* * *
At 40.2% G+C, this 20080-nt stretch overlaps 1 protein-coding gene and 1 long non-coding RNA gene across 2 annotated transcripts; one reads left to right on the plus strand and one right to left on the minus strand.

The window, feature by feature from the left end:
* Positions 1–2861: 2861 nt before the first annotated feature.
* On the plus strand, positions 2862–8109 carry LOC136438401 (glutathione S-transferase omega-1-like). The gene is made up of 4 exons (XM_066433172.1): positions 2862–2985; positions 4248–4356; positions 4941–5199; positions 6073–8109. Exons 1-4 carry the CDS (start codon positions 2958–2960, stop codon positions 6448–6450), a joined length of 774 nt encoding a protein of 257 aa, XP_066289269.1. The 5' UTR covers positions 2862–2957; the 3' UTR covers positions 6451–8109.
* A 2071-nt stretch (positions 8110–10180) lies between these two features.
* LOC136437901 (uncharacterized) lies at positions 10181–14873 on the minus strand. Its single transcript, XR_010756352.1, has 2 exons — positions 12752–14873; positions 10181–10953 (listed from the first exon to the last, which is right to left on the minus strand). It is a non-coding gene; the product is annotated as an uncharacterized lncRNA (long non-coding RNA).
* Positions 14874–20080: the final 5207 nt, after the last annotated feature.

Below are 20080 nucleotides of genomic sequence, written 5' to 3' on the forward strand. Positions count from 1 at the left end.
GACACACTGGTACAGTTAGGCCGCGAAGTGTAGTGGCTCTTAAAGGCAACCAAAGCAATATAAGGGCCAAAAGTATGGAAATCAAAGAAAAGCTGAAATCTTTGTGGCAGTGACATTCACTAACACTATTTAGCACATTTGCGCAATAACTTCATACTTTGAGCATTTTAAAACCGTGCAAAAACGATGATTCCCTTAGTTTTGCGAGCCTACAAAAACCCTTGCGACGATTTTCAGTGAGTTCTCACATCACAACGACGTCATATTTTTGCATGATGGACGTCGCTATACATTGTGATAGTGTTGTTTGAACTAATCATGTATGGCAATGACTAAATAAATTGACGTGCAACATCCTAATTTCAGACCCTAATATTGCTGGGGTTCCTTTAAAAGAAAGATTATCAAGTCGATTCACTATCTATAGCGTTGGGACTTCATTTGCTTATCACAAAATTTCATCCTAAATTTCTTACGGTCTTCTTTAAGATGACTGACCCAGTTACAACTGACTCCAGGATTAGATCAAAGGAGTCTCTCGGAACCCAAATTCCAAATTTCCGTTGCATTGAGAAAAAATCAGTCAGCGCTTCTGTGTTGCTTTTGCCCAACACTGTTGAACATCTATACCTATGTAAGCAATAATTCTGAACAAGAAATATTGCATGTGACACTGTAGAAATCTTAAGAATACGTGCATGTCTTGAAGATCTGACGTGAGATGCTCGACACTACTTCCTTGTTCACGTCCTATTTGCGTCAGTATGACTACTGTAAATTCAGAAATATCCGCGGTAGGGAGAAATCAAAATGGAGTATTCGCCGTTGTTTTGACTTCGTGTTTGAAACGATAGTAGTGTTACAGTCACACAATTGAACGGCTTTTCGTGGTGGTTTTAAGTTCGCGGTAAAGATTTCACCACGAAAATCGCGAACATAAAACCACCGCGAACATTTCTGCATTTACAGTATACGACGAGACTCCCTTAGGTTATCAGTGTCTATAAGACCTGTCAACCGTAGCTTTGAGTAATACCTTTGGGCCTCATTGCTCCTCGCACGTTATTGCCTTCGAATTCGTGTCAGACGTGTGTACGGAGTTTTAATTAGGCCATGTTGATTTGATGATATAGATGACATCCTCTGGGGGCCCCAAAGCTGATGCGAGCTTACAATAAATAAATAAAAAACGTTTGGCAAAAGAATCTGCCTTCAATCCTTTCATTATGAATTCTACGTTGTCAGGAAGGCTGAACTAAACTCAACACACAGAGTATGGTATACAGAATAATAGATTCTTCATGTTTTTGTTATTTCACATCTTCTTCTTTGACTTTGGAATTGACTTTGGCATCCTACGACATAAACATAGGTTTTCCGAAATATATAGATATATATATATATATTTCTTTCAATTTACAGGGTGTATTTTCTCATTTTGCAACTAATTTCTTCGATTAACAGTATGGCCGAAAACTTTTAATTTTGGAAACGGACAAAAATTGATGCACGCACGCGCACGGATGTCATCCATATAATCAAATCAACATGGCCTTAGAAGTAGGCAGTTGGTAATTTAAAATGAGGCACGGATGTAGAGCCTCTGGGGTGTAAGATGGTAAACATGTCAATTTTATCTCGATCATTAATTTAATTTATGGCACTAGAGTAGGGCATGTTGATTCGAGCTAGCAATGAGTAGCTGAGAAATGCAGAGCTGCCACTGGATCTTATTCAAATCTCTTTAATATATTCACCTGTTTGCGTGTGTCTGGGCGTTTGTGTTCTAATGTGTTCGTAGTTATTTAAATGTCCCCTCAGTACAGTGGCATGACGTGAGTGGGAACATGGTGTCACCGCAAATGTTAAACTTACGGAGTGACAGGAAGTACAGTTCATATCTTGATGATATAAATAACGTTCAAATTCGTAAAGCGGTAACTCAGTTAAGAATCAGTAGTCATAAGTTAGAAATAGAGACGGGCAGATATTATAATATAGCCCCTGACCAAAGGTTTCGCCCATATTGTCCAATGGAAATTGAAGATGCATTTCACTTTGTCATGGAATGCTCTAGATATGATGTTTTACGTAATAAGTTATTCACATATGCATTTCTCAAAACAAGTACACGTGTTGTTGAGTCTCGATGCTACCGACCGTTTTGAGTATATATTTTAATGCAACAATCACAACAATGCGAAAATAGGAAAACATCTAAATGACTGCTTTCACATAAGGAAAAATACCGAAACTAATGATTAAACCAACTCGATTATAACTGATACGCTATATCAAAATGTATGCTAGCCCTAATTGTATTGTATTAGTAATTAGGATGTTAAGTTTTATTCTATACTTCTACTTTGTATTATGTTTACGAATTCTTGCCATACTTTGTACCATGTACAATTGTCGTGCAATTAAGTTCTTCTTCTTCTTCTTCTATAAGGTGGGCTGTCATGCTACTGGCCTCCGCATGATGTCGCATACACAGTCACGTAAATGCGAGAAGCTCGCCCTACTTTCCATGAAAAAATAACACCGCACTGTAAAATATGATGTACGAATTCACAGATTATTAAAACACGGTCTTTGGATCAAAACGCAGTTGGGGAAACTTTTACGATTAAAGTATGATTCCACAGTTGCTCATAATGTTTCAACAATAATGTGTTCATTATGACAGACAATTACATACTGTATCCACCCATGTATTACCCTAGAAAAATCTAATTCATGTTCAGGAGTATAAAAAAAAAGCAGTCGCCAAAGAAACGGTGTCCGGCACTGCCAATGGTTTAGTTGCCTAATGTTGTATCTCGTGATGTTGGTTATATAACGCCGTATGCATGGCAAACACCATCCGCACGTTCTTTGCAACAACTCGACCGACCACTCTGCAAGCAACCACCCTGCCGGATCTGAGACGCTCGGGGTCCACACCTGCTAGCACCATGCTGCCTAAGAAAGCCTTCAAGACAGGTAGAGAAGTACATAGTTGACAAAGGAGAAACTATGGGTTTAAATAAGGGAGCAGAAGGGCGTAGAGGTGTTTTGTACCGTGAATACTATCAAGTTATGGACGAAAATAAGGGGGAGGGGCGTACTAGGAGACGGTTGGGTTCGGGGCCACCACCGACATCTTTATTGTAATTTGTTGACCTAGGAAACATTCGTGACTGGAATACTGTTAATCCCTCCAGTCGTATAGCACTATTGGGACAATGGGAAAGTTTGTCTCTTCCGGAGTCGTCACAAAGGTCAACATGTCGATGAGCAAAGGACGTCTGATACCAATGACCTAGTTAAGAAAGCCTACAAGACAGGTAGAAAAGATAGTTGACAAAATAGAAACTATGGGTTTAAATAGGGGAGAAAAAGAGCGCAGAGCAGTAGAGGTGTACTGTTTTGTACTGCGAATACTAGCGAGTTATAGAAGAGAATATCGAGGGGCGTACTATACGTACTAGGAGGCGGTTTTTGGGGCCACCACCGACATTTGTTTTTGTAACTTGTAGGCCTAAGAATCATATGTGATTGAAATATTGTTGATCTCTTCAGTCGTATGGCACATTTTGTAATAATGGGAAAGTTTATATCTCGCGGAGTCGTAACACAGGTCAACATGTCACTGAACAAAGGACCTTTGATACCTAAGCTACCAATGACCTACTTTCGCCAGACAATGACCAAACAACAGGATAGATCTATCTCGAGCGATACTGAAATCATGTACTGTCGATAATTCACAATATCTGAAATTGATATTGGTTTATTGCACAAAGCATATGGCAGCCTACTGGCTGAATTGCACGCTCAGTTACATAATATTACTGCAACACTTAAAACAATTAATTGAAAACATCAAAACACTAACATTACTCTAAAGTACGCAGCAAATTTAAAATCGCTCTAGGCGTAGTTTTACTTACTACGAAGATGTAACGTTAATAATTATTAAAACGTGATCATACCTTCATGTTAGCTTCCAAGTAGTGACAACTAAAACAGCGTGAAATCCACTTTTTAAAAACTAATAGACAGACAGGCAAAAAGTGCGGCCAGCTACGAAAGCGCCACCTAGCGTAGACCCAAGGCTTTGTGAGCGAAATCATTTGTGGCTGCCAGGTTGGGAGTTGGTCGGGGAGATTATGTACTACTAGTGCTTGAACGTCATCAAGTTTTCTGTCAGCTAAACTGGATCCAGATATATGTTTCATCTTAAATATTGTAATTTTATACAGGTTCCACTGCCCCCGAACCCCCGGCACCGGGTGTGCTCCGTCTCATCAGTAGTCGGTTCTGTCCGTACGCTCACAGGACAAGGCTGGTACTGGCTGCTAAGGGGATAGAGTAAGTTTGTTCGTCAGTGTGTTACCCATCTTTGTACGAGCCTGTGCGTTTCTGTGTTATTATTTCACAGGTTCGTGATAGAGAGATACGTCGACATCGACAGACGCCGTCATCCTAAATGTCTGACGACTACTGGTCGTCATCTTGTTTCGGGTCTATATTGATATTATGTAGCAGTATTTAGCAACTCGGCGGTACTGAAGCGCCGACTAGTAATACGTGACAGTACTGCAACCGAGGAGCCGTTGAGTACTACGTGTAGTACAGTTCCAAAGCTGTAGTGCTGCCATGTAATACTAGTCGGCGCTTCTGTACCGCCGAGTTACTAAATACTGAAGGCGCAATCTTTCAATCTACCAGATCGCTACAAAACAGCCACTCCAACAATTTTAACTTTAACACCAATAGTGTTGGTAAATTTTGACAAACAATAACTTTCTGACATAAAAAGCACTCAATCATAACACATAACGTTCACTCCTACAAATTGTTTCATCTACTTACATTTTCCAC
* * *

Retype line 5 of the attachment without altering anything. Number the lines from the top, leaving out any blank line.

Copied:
* A 2071-nt stretch (positions 8110–10180) lies between these two features.